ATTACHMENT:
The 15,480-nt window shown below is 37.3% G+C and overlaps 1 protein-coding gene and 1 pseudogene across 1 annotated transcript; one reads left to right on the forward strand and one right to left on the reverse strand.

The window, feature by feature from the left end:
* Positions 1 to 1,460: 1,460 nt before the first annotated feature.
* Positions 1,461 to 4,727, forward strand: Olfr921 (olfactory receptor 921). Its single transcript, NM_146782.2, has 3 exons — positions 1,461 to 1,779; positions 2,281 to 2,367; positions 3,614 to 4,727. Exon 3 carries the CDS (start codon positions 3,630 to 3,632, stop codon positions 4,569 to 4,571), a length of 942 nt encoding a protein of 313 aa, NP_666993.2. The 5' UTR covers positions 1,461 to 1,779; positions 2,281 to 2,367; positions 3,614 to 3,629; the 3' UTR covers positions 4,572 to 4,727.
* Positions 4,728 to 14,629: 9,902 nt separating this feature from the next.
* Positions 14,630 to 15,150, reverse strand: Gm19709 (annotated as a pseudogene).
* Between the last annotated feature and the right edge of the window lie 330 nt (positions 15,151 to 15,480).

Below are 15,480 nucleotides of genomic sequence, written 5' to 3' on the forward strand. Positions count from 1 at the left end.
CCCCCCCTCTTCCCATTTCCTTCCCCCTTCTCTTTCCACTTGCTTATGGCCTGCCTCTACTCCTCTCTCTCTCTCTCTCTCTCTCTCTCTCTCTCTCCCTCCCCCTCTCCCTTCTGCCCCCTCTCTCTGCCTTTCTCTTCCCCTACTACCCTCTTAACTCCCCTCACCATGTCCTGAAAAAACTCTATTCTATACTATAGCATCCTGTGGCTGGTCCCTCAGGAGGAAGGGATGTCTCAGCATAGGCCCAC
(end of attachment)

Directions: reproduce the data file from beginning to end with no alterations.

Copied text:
The 15,480-nt window shown below is 37.3% G+C and overlaps 1 protein-coding gene and 1 pseudogene across 1 annotated transcript; one reads left to right on the forward strand and one right to left on the reverse strand.

The window, feature by feature from the left end:
* Positions 1 to 1,460: 1,460 nt before the first annotated feature.
* Positions 1,461 to 4,727, forward strand: Olfr921 (olfactory receptor 921). Its single transcript, NM_146782.2, has 3 exons — positions 1,461 to 1,779; positions 2,281 to 2,367; positions 3,614 to 4,727. Exon 3 carries the CDS (start codon positions 3,630 to 3,632, stop codon positions 4,569 to 4,571), a length of 942 nt encoding a protein of 313 aa, NP_666993.2. The 5' UTR covers positions 1,461 to 1,779; positions 2,281 to 2,367; positions 3,614 to 3,629; the 3' UTR covers positions 4,572 to 4,727.
* Positions 4,728 to 14,629: 9,902 nt separating this feature from the next.
* Positions 14,630 to 15,150, reverse strand: Gm19709 (annotated as a pseudogene).
* Between the last annotated feature and the right edge of the window lie 330 nt (positions 15,151 to 15,480).

Below are 15,480 nucleotides of genomic sequence, written 5' to 3' on the forward strand. Positions count from 1 at the left end.
CCCCCCCTCTTCCCATTTCCTTCCCCCTTCTCTTTCCACTTGCTTATGGCCTGCCTCTACTCCTCTCTCTCTCTCTCTCTCTCTCTCTCTCTCTCTCCCTCCCCCTCTCCCTTCTGCCCCCTCTCTCTGCCTTTCTCTTCCCCTACTACCCTCTTAACTCCCCTCACCATGTCCTGAAAAAACTCTATTCTATACTATAGCATCCTGTGGCTGGTCCCTCAGGAGGAAGGGATGTCTCAGCATAGGCCCAC